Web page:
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Trump’s ‘Easy’ Trade War Hits Snags as China Plays the Long Game...........

In June 2016, presidential candidate Donald Trump stood between bales of crushed aluminum and a crowd of supporters in a factory outside of Pittsburgh and made a promise on trade that wasn’t hard to keep.
“If China does not stop its illegal activities, including its theft of American trade secrets, I will use every lawful -- this is very easy. This is so easy. I love saying this,” he told workers at the recycling firm Alumisource, a former steel plant in Monessen, Pennsylvania. “I will use every lawful presidential power to remedy trade disputes.”
Three years later, he has clearly delivered on the pledge.
Trump’s tariff-driven attack against the world’s No. 2 economy has shown that expanding trade powers has indeed been the easy part. But as events this week show, winning a trade war against China -- which Trump once tweeted would also be “easy” -- looks increasingly like a more difficult and protracted endeavor than anticipated, with Beijing now showing more signs of digging in than capitulating.
Trump’s hawks have been arguing ever since the president took office that the only way to get China to make meaningful changes to what some openly call a “deviant economic model” is to continue punching it in the nose until you force surrender. Yet the big question looming now is whether that belligerent approach may be backfiring with daunting consequences for the global economy.
After Trump escalated his tariff war on Chinese imports earlier this month and blacklisted Chinese telecom giant Huawei Technologies Co., Chinese President Xi Jinping called on citizens to join a “new Long March,” prompting echoes of that call in Chinese state media.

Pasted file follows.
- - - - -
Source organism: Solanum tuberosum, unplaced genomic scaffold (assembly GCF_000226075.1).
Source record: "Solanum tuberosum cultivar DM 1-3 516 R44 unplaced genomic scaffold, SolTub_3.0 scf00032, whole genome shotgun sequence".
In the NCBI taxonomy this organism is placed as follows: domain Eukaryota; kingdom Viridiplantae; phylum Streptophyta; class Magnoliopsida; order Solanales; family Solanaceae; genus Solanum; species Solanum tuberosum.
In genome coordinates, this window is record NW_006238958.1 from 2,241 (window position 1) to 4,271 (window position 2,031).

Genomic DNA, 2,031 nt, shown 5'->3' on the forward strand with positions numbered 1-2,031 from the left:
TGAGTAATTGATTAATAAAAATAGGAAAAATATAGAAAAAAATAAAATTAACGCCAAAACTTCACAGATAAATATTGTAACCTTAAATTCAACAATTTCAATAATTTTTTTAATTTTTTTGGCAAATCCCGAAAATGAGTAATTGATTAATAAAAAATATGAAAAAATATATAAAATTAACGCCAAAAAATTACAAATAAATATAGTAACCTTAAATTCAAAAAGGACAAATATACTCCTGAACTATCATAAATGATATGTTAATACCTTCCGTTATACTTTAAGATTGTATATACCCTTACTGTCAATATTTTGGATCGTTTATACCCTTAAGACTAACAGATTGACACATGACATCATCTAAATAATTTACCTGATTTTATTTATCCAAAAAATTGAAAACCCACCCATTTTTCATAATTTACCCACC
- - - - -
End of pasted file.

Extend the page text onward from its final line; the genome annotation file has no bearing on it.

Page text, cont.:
“All of the Chinese people are ready to embark on a new ‘Long March’ journey with greater courage and resilience and will never yield to foreign bullying and assault," state-run Xinhua News Agency said in a commentary on Friday.
In June 2016, presidential candidate Donald Trump stood between bales of crushed aluminum and a crowd of supporters in a factory outside of Pittsburgh and made a promise on trade that wasn’t hard to keep.
“If China does not stop its illegal activities, including its theft of American trade secrets, I will use every lawful -- this is very easy. This is so easy. I love saying this,” he told workers at the recycling firm Alumisource, a former steel plant in Monessen, Pennsylvania. “I will use every lawful presidential power to remedy trade disputes.”
Three years later, he has clearly delivered on the pledge.
Trump’s tariff-driven attack against the world’s No. 2 economy has shown that expanding trade powers has indeed been the easy part. But as events this week show, winning a trade war against China -- which Trump once tweeted would also be “easy” -- looks increasingly like a more difficult and protracted endeavor than anticipated, with Beijing now showing more signs of digging in than capitulating.
Trump’s hawks have been arguing ever since the president took office that the only way to get China to make meaningful changes to what some openly call a “deviant economic model” is to continue punching it in the nose until you force surrender. Yet the big question looming now is whether that belligerent approach may be backfiring with daunting consequences for the global economy.
After Trump escalated his tariff war on Chinese imports earlier this month and blacklisted Chinese telecom giant Huawei Technologies Co., Chinese President Xi Jinping called on citizens to join a “new Long March,” prompting echoes of that call in Chinese state media.




“All of the Chinese people are ready to embark on a new ‘Long March’ journey with greater courage and resilience and will never yield to foreign bullying and assault," state-run Xinhua News Agency said in a commentary on Friday.
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